Do’s And Don’ts For Writing The First Draft of An Essay - Guide 2021

Aimee Cameron

An introduction that goes “So, like…” is not the best way to start to write my paper. Better to try something more interesting, such as A strong, question-based hook (Who are we? Where do we come from? What are our goals in life?)

A surprising statistic or startling fact (Did you know…?)

A quotation that illustrates your point with impact (“One should worry first of all about one’s character and morality; and only then about anything else.” –Fyodor Dostoyevsky)

A contradiction that calls attention to its own absurdity (But how can we study for a test when there is no test?!?)

An essay that doesn’t make sense is not likely to be graded well. So, like…a good plan of action is…to plan ahead! Make a point of outlining your thoughts before you start writing the first draft of an essay. This way you can avoid rambling or missing important points, and your transitions will flow smoothly from one thought to the next. You don’t want it to show that you were just pulling words out of thin air as you went along!

If you are looking for some general pointers on how to get started when writing about a write my essay topic in school, organize your thoughts by brainstorming. That's where we gather ideas by free association and/or random associations (e.g., by playing with letters that form common words). If you have a few minutes at the beginning of class to kill, try tying your shoes. It's said that tying one's shoes can lead to inspiration...and even if it doesn't, your professor will appreciate a hands-busy student who is paying attention in class.

By now, you've probably already noticed how important professors are in writing an essay. That's because professors often serve as editors by correcting grammar and spelling mistakes before we turn our essays in for grading or by pointing out weak arguments so that an essay writer can make them stronger by adding background information, historical perspective, another point of view on the subject, or other types of evidence (e.g., statistics from credible sources) that support the points we're trying to make. So,…do your best to avoid unnecessary errors in grammar and spelling when writing an essay!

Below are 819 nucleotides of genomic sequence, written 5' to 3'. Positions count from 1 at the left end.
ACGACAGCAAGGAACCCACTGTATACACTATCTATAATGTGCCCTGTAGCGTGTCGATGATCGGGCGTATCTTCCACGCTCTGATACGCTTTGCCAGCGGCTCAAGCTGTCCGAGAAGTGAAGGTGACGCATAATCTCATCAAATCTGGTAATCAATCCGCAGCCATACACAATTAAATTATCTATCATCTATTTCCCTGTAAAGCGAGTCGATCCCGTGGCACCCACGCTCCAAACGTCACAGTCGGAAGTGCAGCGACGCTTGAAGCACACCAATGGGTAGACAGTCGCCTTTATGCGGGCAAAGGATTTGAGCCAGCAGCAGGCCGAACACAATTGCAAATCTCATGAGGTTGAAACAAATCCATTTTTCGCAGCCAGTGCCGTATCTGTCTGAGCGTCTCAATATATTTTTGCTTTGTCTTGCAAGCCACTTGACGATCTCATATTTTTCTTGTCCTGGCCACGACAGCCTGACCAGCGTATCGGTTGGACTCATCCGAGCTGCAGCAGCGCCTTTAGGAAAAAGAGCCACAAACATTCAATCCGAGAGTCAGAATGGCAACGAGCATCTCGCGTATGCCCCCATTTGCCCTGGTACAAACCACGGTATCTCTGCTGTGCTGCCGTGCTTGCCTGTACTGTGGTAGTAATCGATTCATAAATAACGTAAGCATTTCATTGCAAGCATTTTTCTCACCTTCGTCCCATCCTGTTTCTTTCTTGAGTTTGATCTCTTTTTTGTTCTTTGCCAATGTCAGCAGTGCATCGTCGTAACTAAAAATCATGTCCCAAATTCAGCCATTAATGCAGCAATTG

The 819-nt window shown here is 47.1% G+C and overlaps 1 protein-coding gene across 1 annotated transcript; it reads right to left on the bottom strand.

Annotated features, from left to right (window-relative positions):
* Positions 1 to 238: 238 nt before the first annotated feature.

Once you've finished writing your first draft of an essay, read through it a few times so that you can catch any typos or grammatical issues before turning it in. Better yet, have someone else (e.g., parent, friend) read through your essay or else consider an essay writing service. You don't want to include any embarrassing mistakes or typos (such as confusing "its" with "it's," writing "your" when you mean "you're," etc.) on a test!

Some students find that a “writing buddy” helps them write essays. This is especially true when composing an essay can be a lonely process. So, (when possible) find some way to connect with your writer-buddies such as meet them for lunch or study hall or stop by each other’s rooms after class…and ALWAYS remember to take care of yourself!

Once you've finished writing the first draft of an essay , edit it so that it is as clean and readable as possible. You want every professor who reads your essay to easily grasp your points. That’s why you should also proofread your essays before handing them in so that no important information goes unnoticed. Many students use a “track changes” feature on their word processing program for this purpose, which allows the user to view all the edits made to an essay or seek a paper writing service. Be sure to print out a copy of your essay once you've finished the editing process so that you can proofread it on paper with a red pen, just like how professors would read essays from students .

Aimee Cameron
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